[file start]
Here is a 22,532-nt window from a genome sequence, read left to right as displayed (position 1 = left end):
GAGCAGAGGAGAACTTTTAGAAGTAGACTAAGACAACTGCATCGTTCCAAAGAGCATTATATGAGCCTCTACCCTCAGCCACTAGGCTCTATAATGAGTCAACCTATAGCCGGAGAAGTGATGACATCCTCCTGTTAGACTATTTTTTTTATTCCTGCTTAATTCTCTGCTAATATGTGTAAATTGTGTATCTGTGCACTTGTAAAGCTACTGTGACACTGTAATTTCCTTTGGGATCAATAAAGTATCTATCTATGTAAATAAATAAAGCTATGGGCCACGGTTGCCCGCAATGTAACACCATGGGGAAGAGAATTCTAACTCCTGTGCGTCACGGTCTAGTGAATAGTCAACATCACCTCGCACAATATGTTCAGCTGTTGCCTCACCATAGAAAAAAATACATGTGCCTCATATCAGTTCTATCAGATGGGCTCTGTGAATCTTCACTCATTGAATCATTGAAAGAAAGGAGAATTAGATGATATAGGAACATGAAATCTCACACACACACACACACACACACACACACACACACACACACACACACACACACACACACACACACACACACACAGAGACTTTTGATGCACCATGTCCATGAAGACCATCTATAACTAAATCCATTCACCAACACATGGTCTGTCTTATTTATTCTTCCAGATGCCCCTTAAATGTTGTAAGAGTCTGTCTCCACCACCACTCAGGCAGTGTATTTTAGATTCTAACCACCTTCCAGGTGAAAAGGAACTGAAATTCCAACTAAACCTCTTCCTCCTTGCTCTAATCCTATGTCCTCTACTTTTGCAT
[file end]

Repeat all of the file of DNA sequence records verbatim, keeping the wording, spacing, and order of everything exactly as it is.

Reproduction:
Here is a 22,532-nt window from a genome sequence, read left to right as displayed (position 1 = left end):
GAGCAGAGGAGAACTTTTAGAAGTAGACTAAGACAACTGCATCGTTCCAAAGAGCATTATATGAGCCTCTACCCTCAGCCACTAGGCTCTATAATGAGTCAACCTATAGCCGGAGAAGTGATGACATCCTCCTGTTAGACTATTTTTTTTATTCCTGCTTAATTCTCTGCTAATATGTGTAAATTGTGTATCTGTGCACTTGTAAAGCTACTGTGACACTGTAATTTCCTTTGGGATCAATAAAGTATCTATCTATGTAAATAAATAAAGCTATGGGCCACGGTTGCCCGCAATGTAACACCATGGGGAAGAGAATTCTAACTCCTGTGCGTCACGGTCTAGTGAATAGTCAACATCACCTCGCACAATATGTTCAGCTGTTGCCTCACCATAGAAAAAAATACATGTGCCTCATATCAGTTCTATCAGATGGGCTCTGTGAATCTTCACTCATTGAATCATTGAAAGAAAGGAGAATTAGATGATATAGGAACATGAAATCTCACACACACACACACACACACACACACACACACACACACACACACACACACACACACACACACACACACACACAGAGACTTTTGATGCACCATGTCCATGAAGACCATCTATAACTAAATCCATTCACCAACACATGGTCTGTCTTATTTATTCTTCCAGATGCCCCTTAAATGTTGTAAGAGTCTGTCTCCACCACCACTCAGGCAGTGTATTTTAGATTCTAACCACCTTCCAGGTGAAAAGGAACTGAAATTCCAACTAAACCTCTTCCTCCTTGCTCTAATCCTATGTCCTCTACTTTTGCAT